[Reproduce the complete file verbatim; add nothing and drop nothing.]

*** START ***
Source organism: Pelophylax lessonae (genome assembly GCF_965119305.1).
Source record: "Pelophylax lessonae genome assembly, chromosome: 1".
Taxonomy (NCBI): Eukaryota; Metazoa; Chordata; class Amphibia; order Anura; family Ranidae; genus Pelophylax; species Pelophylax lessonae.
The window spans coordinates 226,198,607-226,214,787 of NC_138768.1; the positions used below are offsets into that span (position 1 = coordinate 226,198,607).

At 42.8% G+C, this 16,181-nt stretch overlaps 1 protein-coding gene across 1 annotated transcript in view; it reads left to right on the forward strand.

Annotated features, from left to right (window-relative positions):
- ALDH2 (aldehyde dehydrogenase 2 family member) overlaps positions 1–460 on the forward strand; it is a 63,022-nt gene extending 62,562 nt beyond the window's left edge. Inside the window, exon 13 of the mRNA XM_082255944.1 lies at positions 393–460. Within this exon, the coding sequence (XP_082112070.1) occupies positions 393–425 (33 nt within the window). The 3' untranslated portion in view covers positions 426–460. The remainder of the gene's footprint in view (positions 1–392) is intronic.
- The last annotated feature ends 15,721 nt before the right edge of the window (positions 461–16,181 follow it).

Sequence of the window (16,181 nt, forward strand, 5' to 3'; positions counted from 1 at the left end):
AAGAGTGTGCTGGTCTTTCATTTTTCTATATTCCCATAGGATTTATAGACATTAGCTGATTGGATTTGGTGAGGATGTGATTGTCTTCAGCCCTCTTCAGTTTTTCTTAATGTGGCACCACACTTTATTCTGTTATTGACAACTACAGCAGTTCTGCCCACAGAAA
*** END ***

Source organism: Pelophylax lessonae (genome assembly GCF_965119305.1).
Source record: "Pelophylax lessonae genome assembly, chromosome: 1".
Taxonomy (NCBI): Eukaryota; Metazoa; Chordata; class Amphibia; order Anura; family Ranidae; genus Pelophylax; species Pelophylax lessonae.
The window spans coordinates 226,198,607-226,214,787 of NC_138768.1; the positions used below are offsets into that span (position 1 = coordinate 226,198,607).

At 42.8% G+C, this 16,181-nt stretch overlaps 1 protein-coding gene across 1 annotated transcript in view; it reads left to right on the forward strand.

Annotated features, from left to right (window-relative positions):
- ALDH2 (aldehyde dehydrogenase 2 family member) overlaps positions 1–460 on the forward strand; it is a 63,022-nt gene extending 62,562 nt beyond the window's left edge. Inside the window, exon 13 of the mRNA XM_082255944.1 lies at positions 393–460. Within this exon, the coding sequence (XP_082112070.1) occupies positions 393–425 (33 nt within the window). The 3' untranslated portion in view covers positions 426–460. The remainder of the gene's footprint in view (positions 1–392) is intronic.
- The last annotated feature ends 15,721 nt before the right edge of the window (positions 461–16,181 follow it).

Sequence of the window (16,181 nt, forward strand, 5' to 3'; positions counted from 1 at the left end):
AAGAGTGTGCTGGTCTTTCATTTTTCTATATTCCCATAGGATTTATAGACATTAGCTGATTGGATTTGGTGAGGATGTGATTGTCTTCAGCCCTCTTCAGTTTTTCTTAATGTGGCACCACACTTTATTCTGTTATTGACAACTACAGCAGTTCTGCCCACAGAAA